Happy IU Big Ten Football Season New Year.

  3. t, well stated post and until IU pulls off a major upset of teams, not having a bad year, rated high in the polls I take a show me attitude. I still am positive about this team and IUFB but getting over the hump takes winning whether it is this game or one of the other top teams.

  4. See what Peyton Ramsey does to an offensive coordinator? Impossible to win when you have a QB that can’t throw the ball down the field.

    1. Yup,
      Can’t keep a defense on the field all day with no support from the offense. Funny, new OC, old QB, better receivers, better backs, even worse results.

  5. Ramsey is playing admirably….I must admit, I was wrong. The kid has guts and game. Some dudes are just ballers. That being said, would love to see some Tuttle. We have nothing to lose.

    1. H4H,
      Ramsey is a great kid, but he is nowhere near a B1G QB. Shut the game off after seeing one too many passes to open receivers who had to slow down because the ball couldn’t get there before the defense. Do agree that might as well give Tuttle some experience. Not going to win 5 without a stronger arm at QB, especially if Penix’s status is unclear.

      1. You’re right…Sad the kid had to be put out for slaughter. Penix would have made little difference…and that’s why I’m glad his very fragile bacon strip legs were spared.
        It’s almost over…as the blood of hype drains out the neck quickly on this lovely Saturday afternoon at the Indiana Oinker & Dink stock yards.

  6. And, like clockwork, OSU shows the difference between a perennially nationally competitive program, versus one that is more excited about it’s new locker room.

    Mistakes, penalties, missed tackles. OSU not doing much of that. They hit and don’t do much to make it harder for themselves.

    Glad these games are on early here on the Left coast.

      1. Maybe it’s time you get over the “winningest coach” malarkey…? Can you see Russia from your current Alaska crib too?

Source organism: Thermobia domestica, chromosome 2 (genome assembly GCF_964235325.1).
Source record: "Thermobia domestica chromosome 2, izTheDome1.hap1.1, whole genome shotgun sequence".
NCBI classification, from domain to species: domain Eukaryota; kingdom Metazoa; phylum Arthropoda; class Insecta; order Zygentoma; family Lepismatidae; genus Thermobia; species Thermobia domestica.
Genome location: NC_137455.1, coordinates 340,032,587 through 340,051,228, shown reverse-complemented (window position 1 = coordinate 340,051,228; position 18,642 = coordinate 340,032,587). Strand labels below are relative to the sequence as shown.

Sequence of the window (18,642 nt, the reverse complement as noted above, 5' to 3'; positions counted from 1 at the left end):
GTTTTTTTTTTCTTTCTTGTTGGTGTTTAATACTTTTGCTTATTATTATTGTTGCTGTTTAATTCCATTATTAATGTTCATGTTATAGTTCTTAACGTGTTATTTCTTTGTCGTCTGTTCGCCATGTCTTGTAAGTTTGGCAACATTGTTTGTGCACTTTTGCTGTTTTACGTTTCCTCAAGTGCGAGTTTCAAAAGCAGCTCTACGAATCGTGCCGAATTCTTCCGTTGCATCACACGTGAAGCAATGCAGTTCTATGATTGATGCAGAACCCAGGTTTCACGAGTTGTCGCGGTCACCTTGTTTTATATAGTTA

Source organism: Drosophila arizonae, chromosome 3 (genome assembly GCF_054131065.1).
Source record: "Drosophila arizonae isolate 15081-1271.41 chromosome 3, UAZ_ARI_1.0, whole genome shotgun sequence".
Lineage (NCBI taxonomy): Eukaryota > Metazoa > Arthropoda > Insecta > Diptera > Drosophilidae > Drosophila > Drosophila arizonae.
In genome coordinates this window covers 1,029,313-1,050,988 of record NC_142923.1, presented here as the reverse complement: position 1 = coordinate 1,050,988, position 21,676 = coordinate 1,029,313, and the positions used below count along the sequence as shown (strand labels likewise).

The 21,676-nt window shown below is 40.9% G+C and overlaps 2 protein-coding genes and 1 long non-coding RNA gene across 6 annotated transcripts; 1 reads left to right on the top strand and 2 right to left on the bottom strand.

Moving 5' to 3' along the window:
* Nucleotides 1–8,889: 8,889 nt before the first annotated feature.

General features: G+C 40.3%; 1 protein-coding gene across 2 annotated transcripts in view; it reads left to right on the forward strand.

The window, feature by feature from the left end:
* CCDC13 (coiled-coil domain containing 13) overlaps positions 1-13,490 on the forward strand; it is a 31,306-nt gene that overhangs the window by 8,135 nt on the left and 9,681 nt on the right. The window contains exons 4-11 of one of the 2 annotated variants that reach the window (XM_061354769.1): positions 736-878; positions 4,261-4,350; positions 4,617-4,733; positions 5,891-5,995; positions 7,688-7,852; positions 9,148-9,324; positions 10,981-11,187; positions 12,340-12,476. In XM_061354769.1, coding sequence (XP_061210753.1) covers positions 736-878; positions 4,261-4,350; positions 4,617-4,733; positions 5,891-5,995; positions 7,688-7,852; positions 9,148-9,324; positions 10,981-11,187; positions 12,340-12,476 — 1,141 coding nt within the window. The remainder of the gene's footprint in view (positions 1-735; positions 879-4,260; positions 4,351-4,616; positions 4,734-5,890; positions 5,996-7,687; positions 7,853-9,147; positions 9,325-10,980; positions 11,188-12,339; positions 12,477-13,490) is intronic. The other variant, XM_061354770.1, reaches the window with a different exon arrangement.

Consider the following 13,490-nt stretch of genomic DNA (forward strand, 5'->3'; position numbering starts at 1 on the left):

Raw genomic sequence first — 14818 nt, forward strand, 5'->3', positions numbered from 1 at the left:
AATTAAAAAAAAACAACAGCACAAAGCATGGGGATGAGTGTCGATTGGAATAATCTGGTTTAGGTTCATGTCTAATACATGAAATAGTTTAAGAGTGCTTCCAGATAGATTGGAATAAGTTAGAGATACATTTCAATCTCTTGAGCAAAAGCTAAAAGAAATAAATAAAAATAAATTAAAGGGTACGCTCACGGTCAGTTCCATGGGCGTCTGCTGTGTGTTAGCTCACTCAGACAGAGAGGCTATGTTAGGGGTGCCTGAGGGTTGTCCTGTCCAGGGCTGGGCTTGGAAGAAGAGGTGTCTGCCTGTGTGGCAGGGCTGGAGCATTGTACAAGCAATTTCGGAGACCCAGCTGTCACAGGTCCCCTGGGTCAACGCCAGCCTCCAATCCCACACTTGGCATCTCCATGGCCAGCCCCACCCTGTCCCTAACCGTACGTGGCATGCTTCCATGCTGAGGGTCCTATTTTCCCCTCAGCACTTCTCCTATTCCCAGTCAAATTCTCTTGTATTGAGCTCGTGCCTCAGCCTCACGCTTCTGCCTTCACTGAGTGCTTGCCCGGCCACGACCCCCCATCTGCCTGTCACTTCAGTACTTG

1. If you come across something I said that was incorrect by all means correct me. If you just wanna whine because I am correct and it gets your panties in a wad…that’s a ‘you’ problem.

  7. Is this a competitive game yet?? Is Indiana competing yet?? Up to this point in the game, Indiana defense has forced only one punt.

  8. Well, that all went south in a hurry.

    The talent difference, especially after the first team, is startling.

  9. At this point, the Kevin Wilson team with a backup quarterback Zander Diamont was more competitive and a lot more exciting to watch.

  10. It’s so very simple. OSU’s players are bigger, faster, stronger and better coached. Without a career day by IU’s best QB, we had no chance in this game. IU’s two new coordinators are getting a humbling learning experience. All the running plays that have been or will be called = wasted downs. Welcome to the Big Ten, Mr. DeBoer. Mr. Womack, teach your players how to tackle. Special teams play is shoddy. IU’s receivers failing to catch passes because OSU’s defenders are stronger than anyone they practice against and strip the ball out of their hands. IU’s players make mental mistakes at the wrong time (off sides on 3rd down) and OSU doesn’t.

    Let’s hope this game does not turn out to a humiliating beat-down on national TV. IU FB has a long way to go.

  11. Urban Meyer has it correctly. this is a total beating. Ohio State is doing everything they want to do. The JK Dobbins (149 yards in a half – career high first half) run sums this game up totally. Six missed tackle, lets find something else to blame for missed tackle.

  12. Good point, IU79. And you’re exactly right! Either this OSU team is vastly superior, or IU has regressed since then.

  13. Hahaha.

    All the talk and hype. What a joke. This team didn’t even show up to play. No heart whatsoever.

    And some blame the fans for not wanting to pay money, and waste time, by showing up to watch this. They don’t have enough kegs of $8 a cup Bud Light to anesthetize yet another crushing of our pathetic program. Hopefully we won the tailgate again. Feel bad for those who actually paid money to go in to a home game fill of visiting fans to watch yet another beating.

    Ohio State could score 90 today if they wanted to.

    1. So true. When the most pumped person before the game is the coach, that’s a true indicator. Like I’ve been saying for 2 years, Hiller’s inability to recruit BIG level OL players and apparently teach them anything is the singlemost weakness. If Dobbins were wearing an IU uni he’d have about 25 yards at halftime.

  14. Our best hit of the day to stop an OSU rusher just came from the umpire….Dude plugged the hole beautifully.